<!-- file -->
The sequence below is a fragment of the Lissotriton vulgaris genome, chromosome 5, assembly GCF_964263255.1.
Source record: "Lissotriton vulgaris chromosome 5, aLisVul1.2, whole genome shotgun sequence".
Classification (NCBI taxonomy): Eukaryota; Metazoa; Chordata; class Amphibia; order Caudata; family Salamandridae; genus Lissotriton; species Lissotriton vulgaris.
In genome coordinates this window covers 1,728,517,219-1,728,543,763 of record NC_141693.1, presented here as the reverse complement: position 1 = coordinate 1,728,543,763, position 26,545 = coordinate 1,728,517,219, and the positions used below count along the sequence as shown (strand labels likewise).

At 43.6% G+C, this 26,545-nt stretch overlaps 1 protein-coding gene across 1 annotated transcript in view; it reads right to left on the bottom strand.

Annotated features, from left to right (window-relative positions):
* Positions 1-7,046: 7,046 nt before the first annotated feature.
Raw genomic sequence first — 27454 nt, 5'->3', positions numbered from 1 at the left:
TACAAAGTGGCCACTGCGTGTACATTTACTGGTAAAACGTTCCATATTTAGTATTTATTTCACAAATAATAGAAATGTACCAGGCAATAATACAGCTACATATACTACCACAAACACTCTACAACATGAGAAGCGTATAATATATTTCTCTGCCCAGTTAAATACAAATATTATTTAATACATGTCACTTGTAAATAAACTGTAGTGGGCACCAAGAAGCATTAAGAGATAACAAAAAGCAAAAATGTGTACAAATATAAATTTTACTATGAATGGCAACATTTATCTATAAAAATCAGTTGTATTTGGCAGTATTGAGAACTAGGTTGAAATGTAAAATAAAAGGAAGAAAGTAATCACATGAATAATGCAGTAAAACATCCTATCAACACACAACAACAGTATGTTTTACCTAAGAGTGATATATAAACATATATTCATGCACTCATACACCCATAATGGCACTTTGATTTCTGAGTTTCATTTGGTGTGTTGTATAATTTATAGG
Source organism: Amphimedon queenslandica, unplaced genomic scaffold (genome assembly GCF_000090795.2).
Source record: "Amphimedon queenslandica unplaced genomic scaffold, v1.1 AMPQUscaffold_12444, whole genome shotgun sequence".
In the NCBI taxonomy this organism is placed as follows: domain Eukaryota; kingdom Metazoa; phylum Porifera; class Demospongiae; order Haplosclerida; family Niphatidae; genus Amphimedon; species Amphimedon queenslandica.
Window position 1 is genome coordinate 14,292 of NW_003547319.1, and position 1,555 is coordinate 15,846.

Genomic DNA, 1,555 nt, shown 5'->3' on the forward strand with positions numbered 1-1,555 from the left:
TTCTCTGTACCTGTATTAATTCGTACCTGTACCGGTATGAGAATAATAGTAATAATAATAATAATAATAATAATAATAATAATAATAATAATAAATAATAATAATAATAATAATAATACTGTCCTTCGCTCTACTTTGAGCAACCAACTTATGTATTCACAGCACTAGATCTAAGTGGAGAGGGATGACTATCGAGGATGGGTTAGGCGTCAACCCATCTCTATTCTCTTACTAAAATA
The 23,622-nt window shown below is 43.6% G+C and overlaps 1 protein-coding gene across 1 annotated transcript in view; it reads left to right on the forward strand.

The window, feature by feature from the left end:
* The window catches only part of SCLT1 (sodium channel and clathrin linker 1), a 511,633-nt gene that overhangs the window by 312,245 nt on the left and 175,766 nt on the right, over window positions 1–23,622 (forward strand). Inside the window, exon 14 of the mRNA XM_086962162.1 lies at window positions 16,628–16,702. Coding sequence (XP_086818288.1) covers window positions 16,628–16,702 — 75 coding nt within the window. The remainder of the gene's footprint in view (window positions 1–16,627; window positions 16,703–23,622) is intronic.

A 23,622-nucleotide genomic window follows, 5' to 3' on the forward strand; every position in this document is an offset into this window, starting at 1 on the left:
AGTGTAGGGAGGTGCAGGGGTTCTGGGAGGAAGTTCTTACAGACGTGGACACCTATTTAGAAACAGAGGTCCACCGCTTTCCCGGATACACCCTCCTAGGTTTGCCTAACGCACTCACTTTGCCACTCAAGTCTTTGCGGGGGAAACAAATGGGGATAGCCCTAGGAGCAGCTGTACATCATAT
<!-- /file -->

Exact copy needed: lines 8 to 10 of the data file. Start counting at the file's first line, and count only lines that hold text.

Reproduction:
Raw genomic sequence first — 27454 nt, 5'->3', positions numbered from 1 at the left:
TACAAAGTGGCCACTGCGTGTACATTTACTGGTAAAACGTTCCATATTTAGTATTTATTTCACAAATAATAGAAATGTACCAGGCAATAATACAGCTACATATACTACCACAAACACTCTACAACATGAGAAGCGTATAATATATTTCTCTGCCCAGTTAAATACAAATATTATTTAATACATGTCACTTGTAAATAAACTGTAGTGGGCACCAAGAAGCATTAAGAGATAACAAAAAGCAAAAATGTGTACAAATATAAATTTTACTATGAATGGCAACATTTATCTATAAAAATCAGTTGTATTTGGCAGTATTGAGAACTAGGTTGAAATGTAAAATAAAAGGAAGAAAGTAATCACATGAATAATGCAGTAAAACATCCTATCAACACACAACAACAGTATGTTTTACCTAAGAGTGATATATAAACATATATTCATGCACTCATACACCCATAATGGCACTTTGATTTCTGAGTTTCATTTGGTGTGTTGTATAATTTATAGG
Source organism: Amphimedon queenslandica, unplaced genomic scaffold (genome assembly GCF_000090795.2).